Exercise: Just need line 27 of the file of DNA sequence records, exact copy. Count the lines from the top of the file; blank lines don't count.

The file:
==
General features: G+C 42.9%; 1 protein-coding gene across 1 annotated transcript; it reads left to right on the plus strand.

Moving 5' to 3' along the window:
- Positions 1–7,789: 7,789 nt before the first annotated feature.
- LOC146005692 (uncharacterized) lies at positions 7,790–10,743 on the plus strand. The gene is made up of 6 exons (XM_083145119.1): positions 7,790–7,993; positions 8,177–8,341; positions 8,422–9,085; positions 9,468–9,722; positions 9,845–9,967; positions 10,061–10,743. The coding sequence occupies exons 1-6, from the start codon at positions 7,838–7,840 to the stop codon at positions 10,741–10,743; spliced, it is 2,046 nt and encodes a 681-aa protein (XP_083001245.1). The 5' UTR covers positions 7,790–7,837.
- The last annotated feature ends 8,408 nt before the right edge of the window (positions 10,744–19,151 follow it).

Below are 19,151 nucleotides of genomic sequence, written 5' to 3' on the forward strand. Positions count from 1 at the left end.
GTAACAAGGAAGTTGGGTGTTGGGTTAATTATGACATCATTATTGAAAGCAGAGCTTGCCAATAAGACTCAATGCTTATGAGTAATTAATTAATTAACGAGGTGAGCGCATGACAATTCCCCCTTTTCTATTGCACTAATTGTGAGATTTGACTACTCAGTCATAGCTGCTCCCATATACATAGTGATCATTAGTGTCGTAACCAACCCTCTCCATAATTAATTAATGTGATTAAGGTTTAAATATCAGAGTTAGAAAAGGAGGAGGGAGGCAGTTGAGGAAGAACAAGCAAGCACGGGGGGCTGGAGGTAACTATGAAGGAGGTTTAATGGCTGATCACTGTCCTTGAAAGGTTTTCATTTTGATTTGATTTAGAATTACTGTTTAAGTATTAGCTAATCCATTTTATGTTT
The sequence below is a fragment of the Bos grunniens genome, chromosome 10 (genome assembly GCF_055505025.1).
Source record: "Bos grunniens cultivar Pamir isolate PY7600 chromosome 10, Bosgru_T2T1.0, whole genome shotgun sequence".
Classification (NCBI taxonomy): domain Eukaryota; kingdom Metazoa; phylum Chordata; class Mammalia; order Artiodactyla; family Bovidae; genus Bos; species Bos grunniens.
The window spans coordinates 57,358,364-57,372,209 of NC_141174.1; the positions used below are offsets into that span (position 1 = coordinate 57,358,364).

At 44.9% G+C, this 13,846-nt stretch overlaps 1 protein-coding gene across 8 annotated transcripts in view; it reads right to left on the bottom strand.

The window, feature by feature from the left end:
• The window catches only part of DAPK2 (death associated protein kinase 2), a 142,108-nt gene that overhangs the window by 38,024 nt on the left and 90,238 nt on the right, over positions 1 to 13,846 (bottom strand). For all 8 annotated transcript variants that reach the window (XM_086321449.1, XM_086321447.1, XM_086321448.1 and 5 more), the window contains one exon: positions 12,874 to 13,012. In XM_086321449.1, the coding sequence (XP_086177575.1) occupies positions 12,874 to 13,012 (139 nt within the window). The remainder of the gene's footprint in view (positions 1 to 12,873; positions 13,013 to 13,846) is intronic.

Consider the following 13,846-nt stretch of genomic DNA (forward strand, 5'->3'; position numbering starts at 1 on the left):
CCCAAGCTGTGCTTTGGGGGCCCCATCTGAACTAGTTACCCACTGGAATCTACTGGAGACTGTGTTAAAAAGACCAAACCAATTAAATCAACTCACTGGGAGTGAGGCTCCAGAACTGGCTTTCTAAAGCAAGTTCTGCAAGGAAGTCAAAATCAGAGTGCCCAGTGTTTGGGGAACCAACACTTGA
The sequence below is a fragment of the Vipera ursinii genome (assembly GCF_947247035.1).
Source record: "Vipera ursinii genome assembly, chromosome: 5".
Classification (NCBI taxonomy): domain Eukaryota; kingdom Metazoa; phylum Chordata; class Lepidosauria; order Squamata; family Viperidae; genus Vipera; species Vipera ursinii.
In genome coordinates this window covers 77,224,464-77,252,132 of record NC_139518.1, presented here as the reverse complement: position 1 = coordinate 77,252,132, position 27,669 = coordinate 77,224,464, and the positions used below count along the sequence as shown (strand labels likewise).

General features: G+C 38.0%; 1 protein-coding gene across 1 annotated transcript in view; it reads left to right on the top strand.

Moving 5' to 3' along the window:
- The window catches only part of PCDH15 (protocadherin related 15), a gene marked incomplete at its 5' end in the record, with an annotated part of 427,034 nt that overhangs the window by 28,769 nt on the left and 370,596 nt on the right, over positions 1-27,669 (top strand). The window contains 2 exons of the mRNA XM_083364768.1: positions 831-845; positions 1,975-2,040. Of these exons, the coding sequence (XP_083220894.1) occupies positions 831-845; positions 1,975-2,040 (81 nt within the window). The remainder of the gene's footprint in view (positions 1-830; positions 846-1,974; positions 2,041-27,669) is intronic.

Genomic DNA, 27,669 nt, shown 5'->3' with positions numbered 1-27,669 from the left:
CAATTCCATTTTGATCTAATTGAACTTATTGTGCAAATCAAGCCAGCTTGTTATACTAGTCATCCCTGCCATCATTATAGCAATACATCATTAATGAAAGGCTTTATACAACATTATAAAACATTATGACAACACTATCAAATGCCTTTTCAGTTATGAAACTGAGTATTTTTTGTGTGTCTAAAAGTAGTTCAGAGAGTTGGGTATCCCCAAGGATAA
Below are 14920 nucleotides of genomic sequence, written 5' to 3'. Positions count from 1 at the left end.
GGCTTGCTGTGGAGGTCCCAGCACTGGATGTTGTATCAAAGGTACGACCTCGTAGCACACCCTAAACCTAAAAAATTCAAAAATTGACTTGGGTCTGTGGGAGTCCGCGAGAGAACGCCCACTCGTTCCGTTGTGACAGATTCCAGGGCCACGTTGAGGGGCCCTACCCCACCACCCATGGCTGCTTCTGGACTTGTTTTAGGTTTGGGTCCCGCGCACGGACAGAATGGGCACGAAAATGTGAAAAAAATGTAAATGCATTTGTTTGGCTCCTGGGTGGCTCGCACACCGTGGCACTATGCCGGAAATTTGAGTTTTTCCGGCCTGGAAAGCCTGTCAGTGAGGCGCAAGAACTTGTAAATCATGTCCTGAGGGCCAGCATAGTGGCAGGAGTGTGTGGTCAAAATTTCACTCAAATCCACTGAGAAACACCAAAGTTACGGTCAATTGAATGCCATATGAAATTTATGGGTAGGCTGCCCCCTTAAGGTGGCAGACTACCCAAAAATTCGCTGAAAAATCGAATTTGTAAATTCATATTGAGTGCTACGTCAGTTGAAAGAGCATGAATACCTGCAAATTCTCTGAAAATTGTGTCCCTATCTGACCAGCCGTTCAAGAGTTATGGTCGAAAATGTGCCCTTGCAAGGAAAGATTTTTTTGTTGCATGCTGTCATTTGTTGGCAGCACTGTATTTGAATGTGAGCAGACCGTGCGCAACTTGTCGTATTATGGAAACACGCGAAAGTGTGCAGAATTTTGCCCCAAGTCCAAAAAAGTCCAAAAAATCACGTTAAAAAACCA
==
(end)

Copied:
GGCTTGCTGTGGAGGTCCCAGCACTGGATGTTGTATCAAAGGTACGACCTCGTAGCACACCCTAAACCTAAAAAATTCAAAAATTGACTTGGGTCTGTGGGAGTCCGCGAGAGAACGCCCACTCGTTCCGTTGTGACAGATTCCAGGGCCACGTTGAGGGGCCCTACCCCACCACCCATGGCTGCTTCTGGACTTGTTTTAGGTTTGGGTCCCGCGCACGGACAGAATGGGCACGAAAATGTGAAAAAAATGTAAATGCATTTGTTTGGCTCCTGGGTGGCTCGCACACCGTGGCACTATGCCGGAAATTTGAGTTTTTCCGGCCTGGAAAGCCTGTCAGTGAGGCGCAAGAACTTGTAAATCATGTCCTGAGGGCCAGCATAGTGGCAGGAGTGTGTGGTCAAAATTTCACTCAAATCCACTGAGAAACACCAAAGTTACGGTCAATTGAATGCCATATGAAATTTATGGGTAGGCTGCCCCCTTAAGGTGGCAGACTACCCAAAAATTCGCTGAAAAATCGAATTTGTAAATTCATATTGAGTGCTACGTCAGTTGAAAGAGCATGAATACCTGCAAATTCTCTGAAAATTGTGTCCCTATCTGACCAGCCGTTCAAGAGTTATGGTCGAAAATGTGCCCTTGCAAGGAAAGATTTTTTTGTTGCATGCTGTCATTTGTTGGCAGCACTGTATTTGAATGTGAGCAGACCGTGCGCAACTTGTCGTATTATGGAAACACGCGAAAGTGTGCAGAATTTTGCCCCAAGTCCAAAAAAGTCCAAAAAATCACGTTAAAAAACCA